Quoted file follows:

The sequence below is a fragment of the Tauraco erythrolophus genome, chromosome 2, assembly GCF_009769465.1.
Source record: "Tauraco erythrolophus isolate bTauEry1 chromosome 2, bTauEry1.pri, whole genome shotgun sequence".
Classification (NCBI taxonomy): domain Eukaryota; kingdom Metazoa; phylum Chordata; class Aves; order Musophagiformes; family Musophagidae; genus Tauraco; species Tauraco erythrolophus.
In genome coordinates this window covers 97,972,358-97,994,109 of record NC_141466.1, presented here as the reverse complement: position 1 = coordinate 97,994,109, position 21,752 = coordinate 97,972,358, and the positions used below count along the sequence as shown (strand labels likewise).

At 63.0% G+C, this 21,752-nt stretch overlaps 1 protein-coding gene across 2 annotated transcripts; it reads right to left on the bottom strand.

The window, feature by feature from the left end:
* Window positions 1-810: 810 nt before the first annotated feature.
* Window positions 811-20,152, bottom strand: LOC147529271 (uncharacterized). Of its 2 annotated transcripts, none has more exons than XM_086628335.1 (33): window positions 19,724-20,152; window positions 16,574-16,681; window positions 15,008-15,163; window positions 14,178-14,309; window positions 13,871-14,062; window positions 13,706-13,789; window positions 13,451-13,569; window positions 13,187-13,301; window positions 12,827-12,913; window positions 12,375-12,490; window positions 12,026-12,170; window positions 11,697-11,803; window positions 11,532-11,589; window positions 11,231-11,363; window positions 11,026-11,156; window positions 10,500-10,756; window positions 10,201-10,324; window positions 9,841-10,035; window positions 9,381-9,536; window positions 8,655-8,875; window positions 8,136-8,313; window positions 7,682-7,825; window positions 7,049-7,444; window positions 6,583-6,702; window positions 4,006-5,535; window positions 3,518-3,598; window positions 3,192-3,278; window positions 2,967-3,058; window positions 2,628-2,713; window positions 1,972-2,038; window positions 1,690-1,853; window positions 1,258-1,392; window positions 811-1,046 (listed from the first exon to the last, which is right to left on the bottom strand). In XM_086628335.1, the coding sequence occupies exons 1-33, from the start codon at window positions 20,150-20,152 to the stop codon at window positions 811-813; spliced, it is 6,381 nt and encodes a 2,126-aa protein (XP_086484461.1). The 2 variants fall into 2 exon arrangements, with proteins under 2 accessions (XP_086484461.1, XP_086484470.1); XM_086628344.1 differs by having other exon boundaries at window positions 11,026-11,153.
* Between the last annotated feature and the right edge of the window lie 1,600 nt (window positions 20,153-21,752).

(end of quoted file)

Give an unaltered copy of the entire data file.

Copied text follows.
The sequence below is a fragment of the Tauraco erythrolophus genome, chromosome 2, assembly GCF_009769465.1.
Source record: "Tauraco erythrolophus isolate bTauEry1 chromosome 2, bTauEry1.pri, whole genome shotgun sequence".
Classification (NCBI taxonomy): domain Eukaryota; kingdom Metazoa; phylum Chordata; class Aves; order Musophagiformes; family Musophagidae; genus Tauraco; species Tauraco erythrolophus.
In genome coordinates this window covers 97,972,358-97,994,109 of record NC_141466.1, presented here as the reverse complement: position 1 = coordinate 97,994,109, position 21,752 = coordinate 97,972,358, and the positions used below count along the sequence as shown (strand labels likewise).

At 63.0% G+C, this 21,752-nt stretch overlaps 1 protein-coding gene across 2 annotated transcripts; it reads right to left on the bottom strand.

The window, feature by feature from the left end:
* Window positions 1-810: 810 nt before the first annotated feature.
* Window positions 811-20,152, bottom strand: LOC147529271 (uncharacterized). Of its 2 annotated transcripts, none has more exons than XM_086628335.1 (33): window positions 19,724-20,152; window positions 16,574-16,681; window positions 15,008-15,163; window positions 14,178-14,309; window positions 13,871-14,062; window positions 13,706-13,789; window positions 13,451-13,569; window positions 13,187-13,301; window positions 12,827-12,913; window positions 12,375-12,490; window positions 12,026-12,170; window positions 11,697-11,803; window positions 11,532-11,589; window positions 11,231-11,363; window positions 11,026-11,156; window positions 10,500-10,756; window positions 10,201-10,324; window positions 9,841-10,035; window positions 9,381-9,536; window positions 8,655-8,875; window positions 8,136-8,313; window positions 7,682-7,825; window positions 7,049-7,444; window positions 6,583-6,702; window positions 4,006-5,535; window positions 3,518-3,598; window positions 3,192-3,278; window positions 2,967-3,058; window positions 2,628-2,713; window positions 1,972-2,038; window positions 1,690-1,853; window positions 1,258-1,392; window positions 811-1,046 (listed from the first exon to the last, which is right to left on the bottom strand). In XM_086628335.1, the coding sequence occupies exons 1-33, from the start codon at window positions 20,150-20,152 to the stop codon at window positions 811-813; spliced, it is 6,381 nt and encodes a 2,126-aa protein (XP_086484461.1). The 2 variants fall into 2 exon arrangements, with proteins under 2 accessions (XP_086484461.1, XP_086484470.1); XM_086628344.1 differs by having other exon boundaries at window positions 11,026-11,153.
* Between the last annotated feature and the right edge of the window lie 1,600 nt (window positions 20,153-21,752).